Updated: Mar 12, 2019
All year long the goal for the North Delta Huskies has been clear.
Since we at BC Sports Hub talked to the team in early January the goal was clear; Win a provincial championship. Nothing else will do.
And in what became a myth-making provincial tournament for Suraj “Showtime” Gahir he once again willed his team to victory, putting the team on his back unlike many players in BC basketball could or have done in recent memory.
His team’s 46-44 victory over the Vernon Panthers was just as dramatic as their semi-final win over Duchess Park but with a much sweeter reward — a 3A provincial banner that can never be taken away. There were bumps in the road, but the team achieved its ultimate goal.
“It’s the best thing ever” said Gahir in the immediacy after his team’s victory on being a provincial champion. “We’ve been working at this since we were in grade eight. I’ve been working at it since I was so young. It feels great man.”
“It feels like a million dollars has been given to you” said Huskies coach Gary Sandhu, struggling to catch his breath after being mobbed by the North Delta fans who stormed the court, “especially when you’ve been working five years for it.
I can’t believe we did it. I can’t believe it!”
The game was defined by how tight it was defensively — just 90 points were scored between the two teams in this one. With Vernon holding a slender three point lead into the second half, it turned into a possession by possession, even a rebound by rebound type game for its remainder.
But perhaps the defining moment of the game came with two minutes to go. Vernon was able to get three straight offensive boards, forcing the Huskies to defend in their familiar 2-3 zone for what felt like an eternity.
Vernon eventually managed to score two points. But it showed the mental toughness and the never-say-die attitude that defined North Delta all season.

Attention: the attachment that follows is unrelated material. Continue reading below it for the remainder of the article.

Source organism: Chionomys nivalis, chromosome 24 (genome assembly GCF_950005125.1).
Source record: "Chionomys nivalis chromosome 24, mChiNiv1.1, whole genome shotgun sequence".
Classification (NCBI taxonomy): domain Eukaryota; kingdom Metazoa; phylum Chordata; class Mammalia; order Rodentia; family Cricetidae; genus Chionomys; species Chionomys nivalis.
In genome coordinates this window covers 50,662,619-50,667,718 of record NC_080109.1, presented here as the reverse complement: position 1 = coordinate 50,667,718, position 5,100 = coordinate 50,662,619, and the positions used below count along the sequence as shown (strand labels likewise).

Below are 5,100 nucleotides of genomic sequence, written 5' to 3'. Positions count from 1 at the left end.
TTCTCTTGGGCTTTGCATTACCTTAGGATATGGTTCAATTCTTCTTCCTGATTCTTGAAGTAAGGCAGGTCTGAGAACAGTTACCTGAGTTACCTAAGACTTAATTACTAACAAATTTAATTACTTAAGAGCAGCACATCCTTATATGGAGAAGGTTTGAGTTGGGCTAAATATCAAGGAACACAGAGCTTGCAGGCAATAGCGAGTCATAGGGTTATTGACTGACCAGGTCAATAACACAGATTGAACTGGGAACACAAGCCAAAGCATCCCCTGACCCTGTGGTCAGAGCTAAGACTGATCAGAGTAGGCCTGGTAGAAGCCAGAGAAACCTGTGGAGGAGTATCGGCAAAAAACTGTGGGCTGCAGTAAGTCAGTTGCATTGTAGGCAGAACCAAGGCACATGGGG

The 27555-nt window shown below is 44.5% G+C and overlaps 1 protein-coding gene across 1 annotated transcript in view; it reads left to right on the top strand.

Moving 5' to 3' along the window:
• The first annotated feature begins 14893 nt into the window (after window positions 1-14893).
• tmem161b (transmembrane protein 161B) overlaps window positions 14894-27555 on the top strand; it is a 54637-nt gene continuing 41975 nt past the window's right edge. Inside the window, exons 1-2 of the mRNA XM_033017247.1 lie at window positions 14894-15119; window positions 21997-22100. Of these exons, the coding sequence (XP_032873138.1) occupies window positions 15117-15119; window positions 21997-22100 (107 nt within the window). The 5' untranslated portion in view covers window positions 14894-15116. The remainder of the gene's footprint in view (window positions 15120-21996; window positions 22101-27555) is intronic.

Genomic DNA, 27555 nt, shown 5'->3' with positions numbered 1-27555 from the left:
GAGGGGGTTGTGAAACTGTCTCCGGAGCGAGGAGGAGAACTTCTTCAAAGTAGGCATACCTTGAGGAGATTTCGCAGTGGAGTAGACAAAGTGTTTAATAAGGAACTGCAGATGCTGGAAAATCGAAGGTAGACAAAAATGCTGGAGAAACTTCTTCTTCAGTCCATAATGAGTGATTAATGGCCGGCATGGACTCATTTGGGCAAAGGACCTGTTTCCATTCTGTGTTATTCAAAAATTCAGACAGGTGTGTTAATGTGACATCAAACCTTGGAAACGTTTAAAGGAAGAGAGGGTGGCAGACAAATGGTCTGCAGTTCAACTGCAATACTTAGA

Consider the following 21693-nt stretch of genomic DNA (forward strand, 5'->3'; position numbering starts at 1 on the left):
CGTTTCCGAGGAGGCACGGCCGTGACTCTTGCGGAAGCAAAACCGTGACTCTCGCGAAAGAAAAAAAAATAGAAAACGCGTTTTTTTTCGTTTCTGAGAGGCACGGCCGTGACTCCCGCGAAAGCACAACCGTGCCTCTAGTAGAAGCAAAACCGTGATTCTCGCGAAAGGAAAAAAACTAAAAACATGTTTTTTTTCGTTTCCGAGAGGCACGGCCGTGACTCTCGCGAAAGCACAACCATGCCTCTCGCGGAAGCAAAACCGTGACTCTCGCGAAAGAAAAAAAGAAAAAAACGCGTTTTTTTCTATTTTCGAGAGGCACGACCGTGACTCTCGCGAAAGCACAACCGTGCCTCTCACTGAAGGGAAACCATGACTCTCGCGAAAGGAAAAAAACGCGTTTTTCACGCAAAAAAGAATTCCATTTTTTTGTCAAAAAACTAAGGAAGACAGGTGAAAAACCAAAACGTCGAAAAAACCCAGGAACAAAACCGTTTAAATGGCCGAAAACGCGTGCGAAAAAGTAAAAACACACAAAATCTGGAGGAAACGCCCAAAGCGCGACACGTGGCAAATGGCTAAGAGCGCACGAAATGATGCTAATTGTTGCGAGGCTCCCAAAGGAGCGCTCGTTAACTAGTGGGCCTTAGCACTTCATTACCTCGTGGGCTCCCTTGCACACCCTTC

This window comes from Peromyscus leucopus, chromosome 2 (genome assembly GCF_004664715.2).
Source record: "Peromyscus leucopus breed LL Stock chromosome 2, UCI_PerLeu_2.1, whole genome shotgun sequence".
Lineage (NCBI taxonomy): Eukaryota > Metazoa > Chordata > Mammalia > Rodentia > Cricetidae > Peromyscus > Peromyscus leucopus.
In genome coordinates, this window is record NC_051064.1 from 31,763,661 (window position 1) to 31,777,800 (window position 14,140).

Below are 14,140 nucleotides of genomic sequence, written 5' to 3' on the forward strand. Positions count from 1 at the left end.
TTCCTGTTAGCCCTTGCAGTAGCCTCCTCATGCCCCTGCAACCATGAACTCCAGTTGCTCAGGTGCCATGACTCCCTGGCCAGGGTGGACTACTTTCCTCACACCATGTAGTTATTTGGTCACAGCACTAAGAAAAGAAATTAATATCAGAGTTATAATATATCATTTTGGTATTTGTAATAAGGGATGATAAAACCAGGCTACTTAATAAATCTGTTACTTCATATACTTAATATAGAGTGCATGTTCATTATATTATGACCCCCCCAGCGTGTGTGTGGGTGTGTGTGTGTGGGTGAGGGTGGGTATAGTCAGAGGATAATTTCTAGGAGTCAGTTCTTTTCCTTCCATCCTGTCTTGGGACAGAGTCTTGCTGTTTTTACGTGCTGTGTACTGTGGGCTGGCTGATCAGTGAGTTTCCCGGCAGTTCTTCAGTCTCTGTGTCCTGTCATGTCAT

“Honestly, we just didn’t box out” explained Gahir, who finished 18 points and 7 rebounds. “That’s on us. We can’t complain to the refs, that’s their call. We just have to keep focusing on defence and try to get a rebound.”
That set up about as a dramatic ending as one could as scripted. Down four with just over 70 seconds left in their season, Arun Atker hit a three to get them within one. Then, Surj got two points on a tough play at the rim to give his team the lead. After getting a steal with ten seconds left, Vernon was forced to foul and put him to the line. They got the ball back, rushed up the court, and just missed a three that would have given them the win.
Then, elation for the Huskies and their fans.
“It feels unreal man” said head coach Jesse Hundal on the moment. “Words can’t describe the emotions that we’re going through and especially my team, the coaching staff, the teachers at the school, all my mentors in basketball.
I just wanted to be a part of the tradition of North Delta Basketball and North Delta Basketball winning provincials. It’s surreal.”
Suraj Gahir was named 3A MVP and rightfully so. All tournament long he came up with big moments and not just by scoring — his ability to rebound the ball in crucial moments and set up his teammates made everyone on the floor with him better.
And he did it all while playing through an ankle injury that limited his mobility.
“He’s got ice in his veins, he’s a competitor” said Hundal on Gahir. “He loves the spotlight, he’s a prime time player.
I know other coaches can disagree with me, but he’s the best player in the province for what he does.”
For North Delta, the season ended on the ultimate high just a few weeks after it seemed like it was all crumbling around them.
They suffered a rash of injuries, lost to Clayton Heights in league play and then finished fourth in the Fraser Valley. As a result, they had to play in the so-called quadrant of death — facing the prospect of playing two tough teams in Byrne Creek and number one ranked Sir Charles Tupper back to back.
After all that, to become provincial champions shows a level of resilience and character that makes them deserved champions.
Written by: Nick Bondi